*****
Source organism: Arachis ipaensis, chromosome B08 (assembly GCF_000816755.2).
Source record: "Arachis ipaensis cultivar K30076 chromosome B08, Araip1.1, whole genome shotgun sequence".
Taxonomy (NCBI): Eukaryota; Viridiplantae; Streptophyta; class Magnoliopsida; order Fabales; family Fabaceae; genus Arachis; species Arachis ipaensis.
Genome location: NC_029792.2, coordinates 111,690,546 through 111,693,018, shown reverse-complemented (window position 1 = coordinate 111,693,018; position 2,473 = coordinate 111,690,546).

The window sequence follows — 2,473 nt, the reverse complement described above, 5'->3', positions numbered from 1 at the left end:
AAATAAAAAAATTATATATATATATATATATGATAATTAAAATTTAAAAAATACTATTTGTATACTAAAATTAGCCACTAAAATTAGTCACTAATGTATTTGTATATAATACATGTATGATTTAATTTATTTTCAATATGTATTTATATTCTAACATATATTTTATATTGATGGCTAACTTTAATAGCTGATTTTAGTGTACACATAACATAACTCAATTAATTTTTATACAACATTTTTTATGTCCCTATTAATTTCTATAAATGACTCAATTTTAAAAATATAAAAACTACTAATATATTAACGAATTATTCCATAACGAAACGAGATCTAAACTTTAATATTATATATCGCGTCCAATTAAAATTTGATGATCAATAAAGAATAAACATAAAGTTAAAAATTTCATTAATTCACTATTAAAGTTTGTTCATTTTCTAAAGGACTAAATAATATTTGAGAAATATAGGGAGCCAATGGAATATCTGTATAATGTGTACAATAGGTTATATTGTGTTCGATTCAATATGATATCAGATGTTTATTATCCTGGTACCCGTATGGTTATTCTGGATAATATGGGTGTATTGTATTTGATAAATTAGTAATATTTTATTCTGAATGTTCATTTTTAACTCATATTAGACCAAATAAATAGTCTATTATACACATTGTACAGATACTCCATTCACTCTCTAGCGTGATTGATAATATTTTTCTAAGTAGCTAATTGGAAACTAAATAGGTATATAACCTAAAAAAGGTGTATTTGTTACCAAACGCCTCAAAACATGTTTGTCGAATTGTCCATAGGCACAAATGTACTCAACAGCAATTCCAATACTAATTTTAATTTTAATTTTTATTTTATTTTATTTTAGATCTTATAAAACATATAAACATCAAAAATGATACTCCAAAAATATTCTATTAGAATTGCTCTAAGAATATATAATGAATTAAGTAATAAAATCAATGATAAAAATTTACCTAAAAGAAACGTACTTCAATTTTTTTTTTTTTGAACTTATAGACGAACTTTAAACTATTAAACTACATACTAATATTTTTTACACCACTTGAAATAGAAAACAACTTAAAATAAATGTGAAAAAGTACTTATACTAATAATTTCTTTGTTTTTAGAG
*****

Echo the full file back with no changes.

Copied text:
Source organism: Arachis ipaensis, chromosome B08 (assembly GCF_000816755.2).
Source record: "Arachis ipaensis cultivar K30076 chromosome B08, Araip1.1, whole genome shotgun sequence".
Taxonomy (NCBI): Eukaryota; Viridiplantae; Streptophyta; class Magnoliopsida; order Fabales; family Fabaceae; genus Arachis; species Arachis ipaensis.
Genome location: NC_029792.2, coordinates 111,690,546 through 111,693,018, shown reverse-complemented (window position 1 = coordinate 111,693,018; position 2,473 = coordinate 111,690,546).

The window sequence follows — 2,473 nt, the reverse complement described above, 5'->3', positions numbered from 1 at the left end:
AAATAAAAAAATTATATATATATATATATATGATAATTAAAATTTAAAAAATACTATTTGTATACTAAAATTAGCCACTAAAATTAGTCACTAATGTATTTGTATATAATACATGTATGATTTAATTTATTTTCAATATGTATTTATATTCTAACATATATTTTATATTGATGGCTAACTTTAATAGCTGATTTTAGTGTACACATAACATAACTCAATTAATTTTTATACAACATTTTTTATGTCCCTATTAATTTCTATAAATGACTCAATTTTAAAAATATAAAAACTACTAATATATTAACGAATTATTCCATAACGAAACGAGATCTAAACTTTAATATTATATATCGCGTCCAATTAAAATTTGATGATCAATAAAGAATAAACATAAAGTTAAAAATTTCATTAATTCACTATTAAAGTTTGTTCATTTTCTAAAGGACTAAATAATATTTGAGAAATATAGGGAGCCAATGGAATATCTGTATAATGTGTACAATAGGTTATATTGTGTTCGATTCAATATGATATCAGATGTTTATTATCCTGGTACCCGTATGGTTATTCTGGATAATATGGGTGTATTGTATTTGATAAATTAGTAATATTTTATTCTGAATGTTCATTTTTAACTCATATTAGACCAAATAAATAGTCTATTATACACATTGTACAGATACTCCATTCACTCTCTAGCGTGATTGATAATATTTTTCTAAGTAGCTAATTGGAAACTAAATAGGTATATAACCTAAAAAAGGTGTATTTGTTACCAAACGCCTCAAAACATGTTTGTCGAATTGTCCATAGGCACAAATGTACTCAACAGCAATTCCAATACTAATTTTAATTTTAATTTTTATTTTATTTTATTTTAGATCTTATAAAACATATAAACATCAAAAATGATACTCCAAAAATATTCTATTAGAATTGCTCTAAGAATATATAATGAATTAAGTAATAAAATCAATGATAAAAATTTACCTAAAAGAAACGTACTTCAATTTTTTTTTTTTTGAACTTATAGACGAACTTTAAACTATTAAACTACATACTAATATTTTTTACACCACTTGAAATAGAAAACAACTTAAAATAAATGTGAAAAAGTACTTATACTAATAATTTCTTTGTTTTTAGAG